I came up through the valley where the homesteaders
had tried to make a go of it for a few years, past the tin
cans and other evidence of their short stay trying to rust
itself back into the ground. Up over the crest of the hill
where the Indians had lived for centuries with no more
evidence than the weathered rocks of tepee rings

It was spring and I stumbled upon what they may have
seen for years, the ageless mating ceremony of about
twenty five or thirty grouse. They didn’t see or hear me
and I stopped about ten yards away and watched,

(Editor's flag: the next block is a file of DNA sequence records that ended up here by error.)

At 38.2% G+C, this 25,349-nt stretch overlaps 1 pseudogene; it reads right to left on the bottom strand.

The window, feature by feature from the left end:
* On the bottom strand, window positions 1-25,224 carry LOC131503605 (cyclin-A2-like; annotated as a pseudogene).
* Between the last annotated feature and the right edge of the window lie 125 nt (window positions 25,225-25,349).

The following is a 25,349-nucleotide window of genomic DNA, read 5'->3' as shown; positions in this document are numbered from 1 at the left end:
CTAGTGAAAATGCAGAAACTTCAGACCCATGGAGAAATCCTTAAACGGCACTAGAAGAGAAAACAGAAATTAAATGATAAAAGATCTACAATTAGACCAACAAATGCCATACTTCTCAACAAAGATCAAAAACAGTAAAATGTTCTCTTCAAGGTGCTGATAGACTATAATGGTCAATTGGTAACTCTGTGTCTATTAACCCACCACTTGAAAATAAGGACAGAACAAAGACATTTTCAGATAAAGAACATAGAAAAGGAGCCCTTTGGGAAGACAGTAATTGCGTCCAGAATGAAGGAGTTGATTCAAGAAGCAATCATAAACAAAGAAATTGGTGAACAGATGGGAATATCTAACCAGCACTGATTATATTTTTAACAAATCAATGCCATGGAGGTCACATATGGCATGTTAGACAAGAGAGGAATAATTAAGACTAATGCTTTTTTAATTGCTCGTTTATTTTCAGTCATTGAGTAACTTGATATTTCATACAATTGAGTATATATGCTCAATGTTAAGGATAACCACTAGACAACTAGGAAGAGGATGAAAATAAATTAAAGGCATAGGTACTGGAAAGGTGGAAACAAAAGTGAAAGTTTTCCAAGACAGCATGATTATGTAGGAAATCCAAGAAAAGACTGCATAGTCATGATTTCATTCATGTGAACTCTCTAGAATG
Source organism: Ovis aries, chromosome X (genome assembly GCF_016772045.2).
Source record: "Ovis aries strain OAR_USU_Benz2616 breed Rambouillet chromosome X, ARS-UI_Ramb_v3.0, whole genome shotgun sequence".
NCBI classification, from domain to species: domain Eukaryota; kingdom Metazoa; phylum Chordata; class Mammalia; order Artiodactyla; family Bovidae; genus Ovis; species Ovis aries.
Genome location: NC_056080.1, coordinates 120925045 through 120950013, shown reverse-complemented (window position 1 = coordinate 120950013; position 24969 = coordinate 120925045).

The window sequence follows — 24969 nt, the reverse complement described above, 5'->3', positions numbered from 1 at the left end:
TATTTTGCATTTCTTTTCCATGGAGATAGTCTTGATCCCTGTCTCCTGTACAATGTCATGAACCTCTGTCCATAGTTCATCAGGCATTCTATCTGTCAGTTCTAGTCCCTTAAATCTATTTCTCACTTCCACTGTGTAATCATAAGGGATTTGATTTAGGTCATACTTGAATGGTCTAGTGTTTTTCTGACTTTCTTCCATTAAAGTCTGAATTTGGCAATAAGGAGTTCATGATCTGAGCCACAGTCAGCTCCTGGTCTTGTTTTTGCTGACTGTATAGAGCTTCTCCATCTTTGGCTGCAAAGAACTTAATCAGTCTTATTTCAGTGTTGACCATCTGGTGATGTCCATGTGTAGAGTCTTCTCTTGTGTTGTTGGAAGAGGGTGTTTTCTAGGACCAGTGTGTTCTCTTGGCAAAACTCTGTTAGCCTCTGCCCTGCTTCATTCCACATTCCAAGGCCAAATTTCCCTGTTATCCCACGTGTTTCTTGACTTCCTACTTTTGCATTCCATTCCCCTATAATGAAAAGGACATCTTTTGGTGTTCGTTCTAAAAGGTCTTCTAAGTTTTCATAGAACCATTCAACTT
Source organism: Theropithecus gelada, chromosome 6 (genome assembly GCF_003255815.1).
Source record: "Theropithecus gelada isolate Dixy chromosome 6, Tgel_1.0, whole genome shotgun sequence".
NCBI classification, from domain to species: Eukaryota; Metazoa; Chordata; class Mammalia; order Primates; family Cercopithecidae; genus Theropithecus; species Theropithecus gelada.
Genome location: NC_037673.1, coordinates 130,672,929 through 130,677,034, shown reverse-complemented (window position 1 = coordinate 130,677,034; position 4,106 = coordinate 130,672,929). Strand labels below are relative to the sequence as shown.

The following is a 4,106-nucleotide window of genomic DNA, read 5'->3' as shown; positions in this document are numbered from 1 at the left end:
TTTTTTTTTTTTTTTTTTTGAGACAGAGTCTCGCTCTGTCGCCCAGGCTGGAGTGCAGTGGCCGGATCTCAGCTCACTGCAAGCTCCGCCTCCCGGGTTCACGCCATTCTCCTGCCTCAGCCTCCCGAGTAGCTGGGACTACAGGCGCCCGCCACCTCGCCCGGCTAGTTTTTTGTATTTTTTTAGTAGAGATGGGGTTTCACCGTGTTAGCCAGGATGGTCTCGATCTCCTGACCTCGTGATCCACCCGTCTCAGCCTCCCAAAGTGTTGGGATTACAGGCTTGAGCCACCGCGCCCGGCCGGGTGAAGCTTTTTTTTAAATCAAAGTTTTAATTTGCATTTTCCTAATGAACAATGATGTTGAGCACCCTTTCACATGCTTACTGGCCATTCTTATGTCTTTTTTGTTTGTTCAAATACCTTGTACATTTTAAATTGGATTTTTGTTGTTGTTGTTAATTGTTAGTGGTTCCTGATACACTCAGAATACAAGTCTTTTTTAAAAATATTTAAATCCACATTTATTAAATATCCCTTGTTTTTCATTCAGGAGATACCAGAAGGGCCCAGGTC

although my mother might not have thought it proper

The hens ran around, heads down and tails up in
unbashful invitation; while the cocks puffed up the
air bags in their chests and drummed their challenge

And they looked handsome and brave in their posturing
and beckoning and their readiness for reckoning. And
the fights were on, straight on and straight up, with spurs
and feathers flying

It was vicious but pure. Not a cock fight for the
amusement of the bloody minded, but a way to see that
only the strongest would sire the little broods that would
have to survive the hawks and the snakes and the
weather, and all the dangers of a land where it takes a
great deal of courage – just to be a chicken